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I wonder how receptive they might be to additional input on their data acquisition architecture? Real knowledge of bearings would be a plus as well.
Fixtures lacking the appropriate range of load vectors ain't going to cut it. It wouldn't hurt to add the element of time in their plots as well. Something on the order of the average life of a bearing in this application.
Bridgeman wrote:I wonder how receptive they might be to additional input on their data acquisition architecture?
Email him and ask. But if you are proposing a much fancier system, I doubt that is going to happen... at least not anytime soon.
maxxevv wrote:I would lean towards ignoring bearing life though.
When you're talking about performance at the friction level, like in Formula 1 racing, durability is not near the top end of the priority list though.
Besides, within say 5 years we'll likely have zero friction, infinite life bearings anyhow. The tech is there so it's just a matter of time.
Google translate: http://translate.google.com/translate?s ... .php%3Flgi
On the left you find a menu, you click there to read the other pages.
One objection though. The grease and seals take awhile to "break-in". If they tested right after packing the bearings, then their measurements will be inappropriately high.
I can't personally vouch for power savings gained from friction alone. But I wouldn't dismiss any potential gains out of hand either. My only concern regarding the relatively substantial power savings has to do with the actual testing of it. Bearings and chains feel alot smoother far before that level of power loss can be discerned by the human rider. A clean and fluidic drivetrain motivates the rider to push harder (well at the best of times anyway.) A clean drivetrain really only lasts a few kms once stepped out on the course.
A highly viscous lubricant was used in the chain and then coated the chain with a wax.
Ceramic bearings provide essentially no benefit by themselves, but the aggressiveness of the seals and the type and fill of grease in a bearing can make a big difference.
That is exactly what I've always said on this forum: don't go for ceramic hybrids just to gain some Watts. The ones you can buy are more often than not just standard industrial bearings and those (together with regularr steel ones as well anyhow) are really not designed for our puprpose, i.e. low speed, low rev.
There are however other advantages to ceramic bearings which do allow them to be used with far less viscous lubrification and non-contacting seals.
For that to be possible and last for at least as long as a typical steel bearing you'll need to find the right lubricant (oil or grease) and, more importantly, a well made ceramic hybrid bearing.
They are out there and no, they do not have to cost an arm and a leg to be of fine quality either.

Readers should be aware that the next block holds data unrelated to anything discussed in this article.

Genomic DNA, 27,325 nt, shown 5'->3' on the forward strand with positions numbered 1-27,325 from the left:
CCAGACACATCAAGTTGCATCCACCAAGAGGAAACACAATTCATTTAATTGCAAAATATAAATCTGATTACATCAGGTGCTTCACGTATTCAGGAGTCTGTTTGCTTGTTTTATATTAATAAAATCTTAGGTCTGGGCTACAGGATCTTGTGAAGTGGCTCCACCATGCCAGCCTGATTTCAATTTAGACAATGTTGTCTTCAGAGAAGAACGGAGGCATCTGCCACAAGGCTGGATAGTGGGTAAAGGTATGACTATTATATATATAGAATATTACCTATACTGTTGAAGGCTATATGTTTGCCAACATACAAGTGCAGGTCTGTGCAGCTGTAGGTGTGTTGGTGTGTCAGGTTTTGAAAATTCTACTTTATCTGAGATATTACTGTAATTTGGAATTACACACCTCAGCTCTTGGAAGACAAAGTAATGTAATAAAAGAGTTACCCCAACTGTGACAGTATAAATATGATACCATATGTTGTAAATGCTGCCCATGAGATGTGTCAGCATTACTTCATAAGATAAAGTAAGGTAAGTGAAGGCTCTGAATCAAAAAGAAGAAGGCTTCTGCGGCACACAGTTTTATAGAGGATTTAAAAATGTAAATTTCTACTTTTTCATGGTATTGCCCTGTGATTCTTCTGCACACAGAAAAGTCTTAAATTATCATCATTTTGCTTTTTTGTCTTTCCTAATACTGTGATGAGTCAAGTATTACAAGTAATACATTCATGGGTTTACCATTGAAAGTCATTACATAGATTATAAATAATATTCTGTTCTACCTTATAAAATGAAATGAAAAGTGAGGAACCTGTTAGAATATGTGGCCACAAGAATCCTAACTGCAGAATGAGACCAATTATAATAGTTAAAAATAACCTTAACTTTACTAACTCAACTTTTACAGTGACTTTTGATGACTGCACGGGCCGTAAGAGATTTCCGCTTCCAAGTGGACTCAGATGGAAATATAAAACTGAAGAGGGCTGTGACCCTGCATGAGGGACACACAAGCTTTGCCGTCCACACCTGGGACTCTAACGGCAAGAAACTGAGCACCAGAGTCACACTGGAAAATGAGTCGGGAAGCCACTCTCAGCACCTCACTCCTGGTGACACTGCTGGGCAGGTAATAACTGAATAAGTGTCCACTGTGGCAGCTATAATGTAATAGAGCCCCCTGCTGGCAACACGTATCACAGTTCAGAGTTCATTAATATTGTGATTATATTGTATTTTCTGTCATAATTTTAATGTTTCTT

Only then there will be a small wattage saving but more importantly (to me at least) they will run more consistently throughout their useful life provided they're being serviced accordingly. (see the appropriate Bell curves)
Seals can be broken in prior to mounting them in a bike which is what's been done by several Pro team mechanics whenever deemed beneficial.
Grease is run in as it is pushed aside which is one reason to use bearings with only a say 60% percent pack rate (unless there is no seal at one end of it). As Frieke says, smaller balls cut through it more easily as well.
Last but not least, go for bearing with phenolic retainers or better. Steel retainers in ceramic bearings are out.
Oh, and if you must use ceramics with contacting seals then you'd better use grease as well. If not the seals will run dry which will increase friction dramatically.
P.S. Current Campa CULT bearings are essentially grooved ball bearings with adjustable preload, not true cup and cone bearings. Seals can be set up so they're non-contacting (only for the more patient among us) or, if you're willing to maintain the bearings regularly, you can run them "al fresco" which is very straightforward without the seals present.
I've done some checking for wear on the Cronitect treated cones and have found none whatsoever even after 30.000km on just a few drops of Triflow.
Digging this up again as I thought you guys might be interesting in this one:
It's a DLC (DiamondLikeCarbon) treated 10S chain from KMC.
DLC coatings are particularly interesting as treatment as components treated with it can be run without any additional lubricant as it is so hard that it is virtually frictionless.
No more lubes, no more seals etc....
Sorry if it has been discussed here already but it's actually the first real world bike product I come acrross using this high-tech.
Kcnc makes cables with a dlc-like coating, available at Fairwheelbikes.
Rockshox has their downhill Boxxer fork with a Blackbox dlc coating on the upper tubes.